These extracts come from a book, published in 1856 by Fullerton, Edinburgh.

The Topographical, Statistical and Historical Gazetteer of Scotland, Vol 2.

The parish of Kirkpatrick Durham.

KIRKPATRICK-DURHAM, a parish in Kirkcudbrightshire ; bounded on the north by Dumfries-shire; on the east by Kirkpatrick-Irongray and Urr; on the south-east by Urr; on the south-west by Crossmichael; and on the west by Parton and Balmaclellan. In extreme length, from Blackmark on the north to the point where Urr-water leaves it on the south, it measures 10½ miles; over 8½ miles, from the north downwards, it varies in breadth from 2¾ to 4½ miles; thence to the southern extremity it tapers to a point; and it contains altogether about 38 square miles. Urr-water, coming down from the north, runs along the whole western and southwestern boundary, and is tenanted by salmon, sea trout, burn trout, and pike. Auchenreach burn comes down from the north-east, and runs 3½ miles along the eastern and south-eastern boundary, expanding over 1½  mile of that distance into Loch Auchenreach, from a furlong to ¼ of a mile in breadth. Four brooks rise in the interior, and run south-westward to the Urr. Two principal head-streams of Old-water, a tributary of the Cairn or Cluden, rise 1½ mile within the eastern boundary. Seven lakes, alt inconsiderable in size, diversify the landscape; one of them in the north, three near the middle, and three toward the south.

The surface of the parish has, in general, a southern exposure, rising slowly till about the middle, and afterwards ascending more boldly, and at last becoming entirely upland. The northern division has few arable patches, and does not excel even in its pasture; but, for the most part, clothed in russet, and stretching away in moorland, it is distinguished chiefly for the abundance of its game. The southern division, though thin and sandy in its soil, is almost entirely arable, and produces rich and luxuriant crops. The climate is peculiarly salubrious. The parish is cut diagonally at its broadest part by the turnpike between Dumfries and Newton-Stewart, and a brief way in the south-east by that between Dumfries and Kirkcudbright; and it is well-provided with other roads. The hamlet of Bridge-of-Urr, with a population of about 50, stands at the southern extremity of the parish. The village of Kirkpatrick-Durham, with a population, in 1836, of 512, stands 1¾ mile north of the Bridge of Urr, 6 miles north of Castle-Douglas, and 13 west of Dumfries. It has a pleasant appearance, and is altogether modern, having been commenced only about the year 1785. Brisk exertions, but vain, were made to render it the seat of cotton and woollen manufactories. Attempts, in worse taste, but, for a time, eminently successful, were made to give it importance, by laying out a race-course in its vicinity, and drawing to it vast concourses of fashionable idlers, and rustic runaways from useful and healthy toils. An annual fair is held here on the last Thursday of March. The village of Crocketford stretches so far into the parish as to number among its population about 90 of the parishioners. Population of the parish, in 1801, 1,007; in 1831, 1,487. Houses 279. Assessed property, in 1815, £6,978.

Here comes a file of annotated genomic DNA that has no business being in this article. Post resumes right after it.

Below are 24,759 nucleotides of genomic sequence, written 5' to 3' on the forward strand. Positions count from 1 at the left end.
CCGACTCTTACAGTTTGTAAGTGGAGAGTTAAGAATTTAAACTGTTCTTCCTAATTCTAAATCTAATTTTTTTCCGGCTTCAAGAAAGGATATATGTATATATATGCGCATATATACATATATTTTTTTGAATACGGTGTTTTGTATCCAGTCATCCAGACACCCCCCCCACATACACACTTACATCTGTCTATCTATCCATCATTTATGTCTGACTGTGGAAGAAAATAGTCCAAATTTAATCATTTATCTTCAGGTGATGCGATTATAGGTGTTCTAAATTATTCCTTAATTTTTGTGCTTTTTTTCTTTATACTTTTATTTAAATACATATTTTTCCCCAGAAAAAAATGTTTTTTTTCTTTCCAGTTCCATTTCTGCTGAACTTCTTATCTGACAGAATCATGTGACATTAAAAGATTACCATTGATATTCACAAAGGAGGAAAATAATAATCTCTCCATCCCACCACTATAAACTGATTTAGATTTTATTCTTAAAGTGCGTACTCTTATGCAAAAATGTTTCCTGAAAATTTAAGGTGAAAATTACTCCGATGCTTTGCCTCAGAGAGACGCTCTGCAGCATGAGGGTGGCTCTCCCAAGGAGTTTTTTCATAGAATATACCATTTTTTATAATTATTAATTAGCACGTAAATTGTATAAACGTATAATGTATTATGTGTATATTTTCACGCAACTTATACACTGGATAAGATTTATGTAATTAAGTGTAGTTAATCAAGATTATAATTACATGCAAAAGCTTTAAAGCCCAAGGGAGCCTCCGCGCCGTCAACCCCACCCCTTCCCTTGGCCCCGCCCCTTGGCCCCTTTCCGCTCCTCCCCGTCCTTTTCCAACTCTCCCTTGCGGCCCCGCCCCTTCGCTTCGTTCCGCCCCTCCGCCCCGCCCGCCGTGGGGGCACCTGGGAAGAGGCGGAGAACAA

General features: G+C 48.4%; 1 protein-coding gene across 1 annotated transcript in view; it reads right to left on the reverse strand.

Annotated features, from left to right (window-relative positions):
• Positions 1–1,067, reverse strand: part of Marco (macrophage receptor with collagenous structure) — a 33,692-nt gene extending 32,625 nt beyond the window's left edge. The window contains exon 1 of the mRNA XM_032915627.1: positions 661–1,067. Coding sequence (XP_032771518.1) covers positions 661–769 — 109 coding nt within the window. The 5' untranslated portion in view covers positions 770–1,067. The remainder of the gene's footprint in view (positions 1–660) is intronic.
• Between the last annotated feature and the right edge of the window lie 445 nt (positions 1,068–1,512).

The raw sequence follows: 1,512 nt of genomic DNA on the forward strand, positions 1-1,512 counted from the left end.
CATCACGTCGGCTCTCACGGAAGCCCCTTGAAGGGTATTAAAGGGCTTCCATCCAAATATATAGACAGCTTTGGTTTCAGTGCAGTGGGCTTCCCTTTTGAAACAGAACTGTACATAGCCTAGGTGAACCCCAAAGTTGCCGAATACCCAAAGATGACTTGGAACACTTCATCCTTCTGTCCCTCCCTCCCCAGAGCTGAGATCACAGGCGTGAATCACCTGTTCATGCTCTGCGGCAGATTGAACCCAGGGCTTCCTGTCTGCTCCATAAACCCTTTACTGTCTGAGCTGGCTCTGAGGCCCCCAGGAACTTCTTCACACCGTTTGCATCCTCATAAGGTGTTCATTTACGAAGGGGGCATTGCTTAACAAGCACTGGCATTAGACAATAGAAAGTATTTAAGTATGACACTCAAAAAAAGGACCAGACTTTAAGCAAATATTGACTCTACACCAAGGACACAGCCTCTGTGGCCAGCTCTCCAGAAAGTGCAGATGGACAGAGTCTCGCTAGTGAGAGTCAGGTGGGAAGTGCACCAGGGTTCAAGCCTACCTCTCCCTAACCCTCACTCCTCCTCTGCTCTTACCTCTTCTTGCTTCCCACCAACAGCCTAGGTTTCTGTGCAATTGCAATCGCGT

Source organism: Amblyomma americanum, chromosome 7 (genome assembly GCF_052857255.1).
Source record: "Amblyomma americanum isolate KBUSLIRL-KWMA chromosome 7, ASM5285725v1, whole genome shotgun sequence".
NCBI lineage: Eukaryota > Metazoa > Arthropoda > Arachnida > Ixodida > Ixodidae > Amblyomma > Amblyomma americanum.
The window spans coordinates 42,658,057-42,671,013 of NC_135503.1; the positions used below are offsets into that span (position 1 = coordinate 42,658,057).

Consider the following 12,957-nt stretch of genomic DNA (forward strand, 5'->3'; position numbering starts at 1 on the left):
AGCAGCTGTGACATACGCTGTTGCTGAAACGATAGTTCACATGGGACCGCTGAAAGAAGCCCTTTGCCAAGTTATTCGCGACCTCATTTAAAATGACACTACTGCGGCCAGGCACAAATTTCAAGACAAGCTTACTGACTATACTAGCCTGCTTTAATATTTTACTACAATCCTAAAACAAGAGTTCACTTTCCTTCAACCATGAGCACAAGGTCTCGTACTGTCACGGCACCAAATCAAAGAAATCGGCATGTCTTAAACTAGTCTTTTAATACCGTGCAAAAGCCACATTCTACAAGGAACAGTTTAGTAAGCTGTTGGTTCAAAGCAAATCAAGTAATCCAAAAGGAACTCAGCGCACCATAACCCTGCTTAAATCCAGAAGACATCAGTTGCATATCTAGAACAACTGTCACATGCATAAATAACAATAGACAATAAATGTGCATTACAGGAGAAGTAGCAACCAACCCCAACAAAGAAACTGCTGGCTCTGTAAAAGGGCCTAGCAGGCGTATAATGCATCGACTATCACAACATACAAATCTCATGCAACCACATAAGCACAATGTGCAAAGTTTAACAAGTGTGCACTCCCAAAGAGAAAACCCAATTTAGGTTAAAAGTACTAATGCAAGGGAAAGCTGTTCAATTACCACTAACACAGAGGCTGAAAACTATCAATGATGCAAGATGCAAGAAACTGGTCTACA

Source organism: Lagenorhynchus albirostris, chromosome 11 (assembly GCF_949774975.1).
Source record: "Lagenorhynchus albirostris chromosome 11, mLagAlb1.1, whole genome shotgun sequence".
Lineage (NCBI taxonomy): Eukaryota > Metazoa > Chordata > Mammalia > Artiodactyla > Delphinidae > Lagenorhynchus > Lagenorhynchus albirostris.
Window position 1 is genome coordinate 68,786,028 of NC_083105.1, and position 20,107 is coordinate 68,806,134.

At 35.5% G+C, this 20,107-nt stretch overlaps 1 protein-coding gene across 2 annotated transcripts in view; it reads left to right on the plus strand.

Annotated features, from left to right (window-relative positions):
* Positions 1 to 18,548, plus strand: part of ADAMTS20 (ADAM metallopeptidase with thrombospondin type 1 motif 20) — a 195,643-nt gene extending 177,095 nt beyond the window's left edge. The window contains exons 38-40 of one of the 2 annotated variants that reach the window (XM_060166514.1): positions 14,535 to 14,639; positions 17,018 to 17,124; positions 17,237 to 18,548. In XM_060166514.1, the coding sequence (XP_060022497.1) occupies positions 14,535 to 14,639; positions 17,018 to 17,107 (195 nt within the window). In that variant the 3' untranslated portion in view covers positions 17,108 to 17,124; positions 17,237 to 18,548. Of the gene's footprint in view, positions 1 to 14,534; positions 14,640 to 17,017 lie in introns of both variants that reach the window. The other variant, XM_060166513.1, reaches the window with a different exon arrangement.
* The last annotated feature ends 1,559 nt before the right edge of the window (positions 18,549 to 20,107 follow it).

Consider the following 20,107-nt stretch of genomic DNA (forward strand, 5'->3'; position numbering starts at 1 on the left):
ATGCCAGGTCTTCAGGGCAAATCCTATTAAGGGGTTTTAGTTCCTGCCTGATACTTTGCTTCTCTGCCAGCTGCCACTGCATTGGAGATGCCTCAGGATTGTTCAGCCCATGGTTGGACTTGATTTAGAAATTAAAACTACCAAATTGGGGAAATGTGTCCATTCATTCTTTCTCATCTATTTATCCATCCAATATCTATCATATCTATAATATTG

Kirkpatrick Durham is in the presbytery and synod of Dumfries. Patron, the Crown. Stipend £288 19s. 5d.; glebe £10 16s. The parish church was built in 1748, and enlarged in 1797; sittings 374. A schoolhouse, 5 miles from the church, was enlarged in 1836, to serve as a sort of chapel-of-ease; and a licentiate of the Establishment was to be attached to it, supported by an allowance from a private individual. The parish minister stated, in 1836, that 190 of the population were dissenters, and all the others churchmen. There are 3 parochial schools, attended by a maximum of 166 scholars; and 1 non-parochial, attended by a maximum of 64. Salary of the first parochial schoolmaster £31 6s. 2jd., with about £30 fees, and the interest of £200 other emoluments; of the second £16 10s., with about £10 fees; of the third £3 6s., with about £24 fees.—The church was anciently a vicarage under the monks of Newabbey. On the bank of the Urr, at a place still called Kirkbride, stood, of old, a church dedicated to St. Bridget.